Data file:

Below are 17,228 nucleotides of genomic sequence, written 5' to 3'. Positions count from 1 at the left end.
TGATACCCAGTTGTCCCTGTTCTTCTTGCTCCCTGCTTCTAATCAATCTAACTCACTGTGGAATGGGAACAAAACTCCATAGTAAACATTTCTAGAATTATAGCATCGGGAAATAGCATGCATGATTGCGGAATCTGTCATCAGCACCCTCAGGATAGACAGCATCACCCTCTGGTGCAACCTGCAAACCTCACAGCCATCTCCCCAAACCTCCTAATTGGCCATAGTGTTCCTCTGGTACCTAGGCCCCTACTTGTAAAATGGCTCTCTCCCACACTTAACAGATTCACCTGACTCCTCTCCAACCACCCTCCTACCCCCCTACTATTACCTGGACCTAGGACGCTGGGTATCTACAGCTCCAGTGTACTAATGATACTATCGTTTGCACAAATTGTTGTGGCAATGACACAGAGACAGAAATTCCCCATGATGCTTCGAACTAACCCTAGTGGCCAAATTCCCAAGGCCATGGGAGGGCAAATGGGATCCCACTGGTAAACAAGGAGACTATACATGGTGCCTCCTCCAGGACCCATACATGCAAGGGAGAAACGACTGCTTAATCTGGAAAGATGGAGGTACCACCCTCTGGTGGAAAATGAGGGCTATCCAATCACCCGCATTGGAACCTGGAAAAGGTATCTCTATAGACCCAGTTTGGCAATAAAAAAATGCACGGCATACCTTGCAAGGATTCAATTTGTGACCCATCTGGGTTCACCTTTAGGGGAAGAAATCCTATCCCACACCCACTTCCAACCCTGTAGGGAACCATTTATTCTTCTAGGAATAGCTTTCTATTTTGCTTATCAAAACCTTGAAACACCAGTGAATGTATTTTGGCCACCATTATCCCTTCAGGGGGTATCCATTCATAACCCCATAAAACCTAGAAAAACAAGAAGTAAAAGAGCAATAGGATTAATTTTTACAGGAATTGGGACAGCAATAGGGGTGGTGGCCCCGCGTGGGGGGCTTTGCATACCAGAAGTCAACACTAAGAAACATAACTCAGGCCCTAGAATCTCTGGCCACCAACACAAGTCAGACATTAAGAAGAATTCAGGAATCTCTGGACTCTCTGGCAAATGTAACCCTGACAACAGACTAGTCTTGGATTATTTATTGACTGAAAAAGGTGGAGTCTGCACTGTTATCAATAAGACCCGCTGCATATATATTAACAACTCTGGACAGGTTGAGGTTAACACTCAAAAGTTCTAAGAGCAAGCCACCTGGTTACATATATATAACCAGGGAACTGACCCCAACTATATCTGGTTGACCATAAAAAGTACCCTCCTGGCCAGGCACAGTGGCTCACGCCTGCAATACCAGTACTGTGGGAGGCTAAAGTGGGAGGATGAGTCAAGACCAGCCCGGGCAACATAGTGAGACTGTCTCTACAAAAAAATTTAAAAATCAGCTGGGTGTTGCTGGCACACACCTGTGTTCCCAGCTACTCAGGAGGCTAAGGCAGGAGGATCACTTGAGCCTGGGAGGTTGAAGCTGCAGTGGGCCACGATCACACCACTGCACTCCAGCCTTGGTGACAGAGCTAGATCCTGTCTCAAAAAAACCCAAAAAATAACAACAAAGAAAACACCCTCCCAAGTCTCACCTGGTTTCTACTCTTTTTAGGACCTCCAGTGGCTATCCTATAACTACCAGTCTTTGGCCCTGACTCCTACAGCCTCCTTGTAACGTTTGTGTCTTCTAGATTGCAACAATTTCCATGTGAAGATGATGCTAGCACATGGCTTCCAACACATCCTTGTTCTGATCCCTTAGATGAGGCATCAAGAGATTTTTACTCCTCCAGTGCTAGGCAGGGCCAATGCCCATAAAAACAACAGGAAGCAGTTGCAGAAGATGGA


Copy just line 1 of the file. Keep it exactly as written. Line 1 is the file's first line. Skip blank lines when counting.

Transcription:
Below are 17,228 nucleotides of genomic sequence, written 5' to 3'. Positions count from 1 at the left end.